The world's first wiki where authorship really matters (Nature Genetics, 2008). Due credit and reputation for authors. Imagine a global collaborative knowledge base for original thoughts. Search thousands of articles and collaborate with scientists around the globe.

wikigene or wiki gene protein drug chemical gene disease author authorship tracking collaborative publishing evolutionary knowledge reputation system wiki2.0 global collaboration genes proteins drugs chemicals diseases compound
Hoffmann, R. A wiki for the life sciences where authorship matters. Nature Genetics (2008)

Nitroglycerin is preferable to diltiazem for prevention of coronary bypass conduit spasm.

BACKGROUND: Diltiazem is widely used to prevent radial artery spasm after coronary bypass grafting (CABG). However, recent in vitro and in vivo studies have shown that nitroglycerin is a superior conduit vasodilator compared to diltiazem. A clinical comparison of these agents in patients undergoing CABG has not been previously performed. METHODS: One hundred sixty-one consecutive patients undergoing isolated CABG with the radial artery were prospectively randomized to 24-hour intravenous infusion of nitroglycerin or diltiazem followed by 6-month treatment with a daily dose of isosorbide mononitrate (n = 84) or diltiazem CD (n = 77). Analyses were performed on "intention-to-treat" basis. RESULTS: Crossovers because of low cardiac output, complete heart block, or sinus bradycardia occurred in 5 patients in the diltiazem group and none in the nitroglycerin group (p = 0.05). Operative mortality (nitroglycerin, 1.2% versus diltiazem, 1.3%), major morbidity (14% versus 16%), perioperative myocardial infarction (1.2% versus 0%), peak serum creatinine phosphokinase MB fraction levels (27 versus 21 U), intensive care unit stay (34+/-19 versus 38+/-30 hours) and total hospital length of stay (4.7+/-1.4 versus 4.7+/-1.3 days) were similar (p = not significant for all). Cardiac pacing was required more often in the diltiazem group (28% versus 13%, p = 0.01). Follow-up longer than 2 months was available in 145 patients (90%). Follow-up mortality (nitroglycerin, 1.2%; diltiazem, 1.3%), myocardial infarction (6%, versus 5%), and reintervention (8% versus 6%) rates and average angina class (1.3+/-0.7 versus 1.1+/-0.4) were similar (p = not significant for all). Thallium stress test obtained in 117 patients showed abnormal perfusion in the radial artery territory in only 4 patients (3%), 2 in each group (p = not significant). Treatment with diltiazem was more costly ($16,340 versus $1,096). CONCLUSIONS: Nitroglycerin is preferable to diltiazem for prevention of conduit spasm. Nitroglycerin is safe, effective, better tolerated, and less costly than diltiazem, and therefore, should be the agent of choice.[1]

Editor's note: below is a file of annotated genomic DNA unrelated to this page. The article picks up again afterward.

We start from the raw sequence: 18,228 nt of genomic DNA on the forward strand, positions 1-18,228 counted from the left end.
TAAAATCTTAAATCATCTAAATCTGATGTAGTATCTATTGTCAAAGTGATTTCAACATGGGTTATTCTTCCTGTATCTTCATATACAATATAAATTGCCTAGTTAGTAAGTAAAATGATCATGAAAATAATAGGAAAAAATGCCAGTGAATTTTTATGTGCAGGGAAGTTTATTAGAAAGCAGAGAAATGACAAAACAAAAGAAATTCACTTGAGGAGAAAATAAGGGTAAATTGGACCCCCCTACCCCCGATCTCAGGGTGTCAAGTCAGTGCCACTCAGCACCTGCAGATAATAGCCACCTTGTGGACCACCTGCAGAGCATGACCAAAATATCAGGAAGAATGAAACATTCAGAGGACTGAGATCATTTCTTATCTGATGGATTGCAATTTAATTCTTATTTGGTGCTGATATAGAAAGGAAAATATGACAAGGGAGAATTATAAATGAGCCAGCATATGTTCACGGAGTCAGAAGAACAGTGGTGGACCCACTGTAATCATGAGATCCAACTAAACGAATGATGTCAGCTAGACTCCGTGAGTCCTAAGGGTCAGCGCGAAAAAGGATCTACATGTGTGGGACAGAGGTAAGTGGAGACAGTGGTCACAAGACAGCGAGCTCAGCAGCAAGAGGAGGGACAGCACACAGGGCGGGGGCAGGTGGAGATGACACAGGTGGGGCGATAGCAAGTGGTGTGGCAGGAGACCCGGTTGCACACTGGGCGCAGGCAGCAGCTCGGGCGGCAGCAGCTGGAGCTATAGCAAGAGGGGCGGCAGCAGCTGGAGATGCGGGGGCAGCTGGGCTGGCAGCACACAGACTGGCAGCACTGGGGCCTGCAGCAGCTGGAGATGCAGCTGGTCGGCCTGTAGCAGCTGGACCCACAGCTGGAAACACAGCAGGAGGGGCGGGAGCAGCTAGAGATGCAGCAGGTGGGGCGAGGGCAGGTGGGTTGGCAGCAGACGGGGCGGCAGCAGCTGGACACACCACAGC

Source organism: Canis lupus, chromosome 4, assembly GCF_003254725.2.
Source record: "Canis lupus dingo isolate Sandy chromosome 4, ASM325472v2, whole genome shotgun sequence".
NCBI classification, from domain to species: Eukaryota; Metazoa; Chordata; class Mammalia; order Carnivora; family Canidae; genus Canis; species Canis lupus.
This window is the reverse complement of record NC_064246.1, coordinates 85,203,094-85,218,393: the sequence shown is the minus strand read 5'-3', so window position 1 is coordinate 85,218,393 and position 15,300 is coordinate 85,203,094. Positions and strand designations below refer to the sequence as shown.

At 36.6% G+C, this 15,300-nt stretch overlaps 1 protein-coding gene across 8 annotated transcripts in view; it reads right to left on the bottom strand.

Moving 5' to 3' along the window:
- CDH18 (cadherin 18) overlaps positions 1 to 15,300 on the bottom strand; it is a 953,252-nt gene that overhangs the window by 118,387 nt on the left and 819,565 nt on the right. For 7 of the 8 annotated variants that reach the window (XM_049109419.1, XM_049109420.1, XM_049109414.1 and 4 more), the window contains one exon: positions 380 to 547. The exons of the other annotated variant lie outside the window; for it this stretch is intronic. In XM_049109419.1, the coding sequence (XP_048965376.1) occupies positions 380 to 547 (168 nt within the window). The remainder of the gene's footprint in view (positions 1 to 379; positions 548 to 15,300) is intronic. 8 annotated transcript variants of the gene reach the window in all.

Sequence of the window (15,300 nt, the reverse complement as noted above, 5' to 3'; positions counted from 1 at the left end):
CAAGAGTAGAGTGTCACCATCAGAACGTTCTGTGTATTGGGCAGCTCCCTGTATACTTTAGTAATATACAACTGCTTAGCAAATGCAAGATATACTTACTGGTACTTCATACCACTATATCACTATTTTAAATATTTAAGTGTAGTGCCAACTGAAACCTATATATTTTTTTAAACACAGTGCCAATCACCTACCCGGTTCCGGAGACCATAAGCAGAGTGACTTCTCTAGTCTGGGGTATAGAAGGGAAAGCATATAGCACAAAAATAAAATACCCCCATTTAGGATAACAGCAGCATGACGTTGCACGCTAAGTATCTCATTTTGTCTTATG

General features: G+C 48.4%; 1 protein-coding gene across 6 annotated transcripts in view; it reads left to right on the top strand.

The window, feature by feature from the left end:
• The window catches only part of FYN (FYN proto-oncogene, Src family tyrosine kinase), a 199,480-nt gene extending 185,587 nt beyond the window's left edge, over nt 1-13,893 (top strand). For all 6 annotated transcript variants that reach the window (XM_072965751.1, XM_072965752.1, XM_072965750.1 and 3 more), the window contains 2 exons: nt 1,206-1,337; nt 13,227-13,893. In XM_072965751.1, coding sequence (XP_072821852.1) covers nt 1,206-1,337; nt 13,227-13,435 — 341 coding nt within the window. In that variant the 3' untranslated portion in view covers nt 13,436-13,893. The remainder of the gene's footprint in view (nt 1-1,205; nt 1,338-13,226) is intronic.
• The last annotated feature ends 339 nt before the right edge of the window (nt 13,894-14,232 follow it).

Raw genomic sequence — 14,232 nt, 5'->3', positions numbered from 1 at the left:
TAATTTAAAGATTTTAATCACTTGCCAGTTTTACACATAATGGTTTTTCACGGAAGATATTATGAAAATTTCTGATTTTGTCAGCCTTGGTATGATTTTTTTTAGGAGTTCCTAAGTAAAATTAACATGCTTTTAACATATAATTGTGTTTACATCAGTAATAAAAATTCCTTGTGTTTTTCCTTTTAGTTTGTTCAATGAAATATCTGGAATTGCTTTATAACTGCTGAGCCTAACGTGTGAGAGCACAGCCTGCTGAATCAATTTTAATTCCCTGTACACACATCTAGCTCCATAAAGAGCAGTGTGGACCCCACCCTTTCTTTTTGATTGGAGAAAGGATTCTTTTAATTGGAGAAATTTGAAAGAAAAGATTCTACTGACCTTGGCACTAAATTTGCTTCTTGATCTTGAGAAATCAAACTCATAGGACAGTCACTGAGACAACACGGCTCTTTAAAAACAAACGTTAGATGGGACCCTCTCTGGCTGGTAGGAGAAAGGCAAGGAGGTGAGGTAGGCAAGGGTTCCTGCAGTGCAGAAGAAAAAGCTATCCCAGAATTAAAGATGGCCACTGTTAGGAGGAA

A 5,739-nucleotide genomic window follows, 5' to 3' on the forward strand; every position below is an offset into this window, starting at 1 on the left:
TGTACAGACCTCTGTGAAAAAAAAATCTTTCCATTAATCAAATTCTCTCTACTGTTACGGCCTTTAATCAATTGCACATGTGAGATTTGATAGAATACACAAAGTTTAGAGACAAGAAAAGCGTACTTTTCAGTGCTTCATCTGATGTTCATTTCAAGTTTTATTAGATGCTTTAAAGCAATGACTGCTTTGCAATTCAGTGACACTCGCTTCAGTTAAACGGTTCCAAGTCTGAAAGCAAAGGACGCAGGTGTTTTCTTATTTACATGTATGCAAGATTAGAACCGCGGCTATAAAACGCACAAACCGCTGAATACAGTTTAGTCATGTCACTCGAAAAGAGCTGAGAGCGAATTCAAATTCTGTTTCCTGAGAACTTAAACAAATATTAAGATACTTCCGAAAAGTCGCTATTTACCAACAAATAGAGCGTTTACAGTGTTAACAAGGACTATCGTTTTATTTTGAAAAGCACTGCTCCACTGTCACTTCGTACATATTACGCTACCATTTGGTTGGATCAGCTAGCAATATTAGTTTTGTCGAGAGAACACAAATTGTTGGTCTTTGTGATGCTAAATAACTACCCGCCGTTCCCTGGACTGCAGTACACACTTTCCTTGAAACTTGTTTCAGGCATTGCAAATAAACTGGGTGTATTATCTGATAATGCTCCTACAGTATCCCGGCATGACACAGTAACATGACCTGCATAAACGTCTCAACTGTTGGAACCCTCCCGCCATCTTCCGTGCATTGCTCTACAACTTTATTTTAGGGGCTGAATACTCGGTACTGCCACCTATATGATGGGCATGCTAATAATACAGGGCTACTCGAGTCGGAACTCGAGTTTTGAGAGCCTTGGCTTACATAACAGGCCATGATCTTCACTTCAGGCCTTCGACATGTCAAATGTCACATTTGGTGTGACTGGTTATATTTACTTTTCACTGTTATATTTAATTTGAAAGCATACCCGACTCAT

1. Nitroglycerin is preferable to diltiazem for prevention of coronary bypass conduit spasm. Shapira, O.M., Alkon, J.D., Macron, D.S., Keaney, J.F., Vita, J.A., Aldea, G.S., Shemin, R.J. Ann. Thorac. Surg. (2000) [Pubmed]
WikiGenes - Universities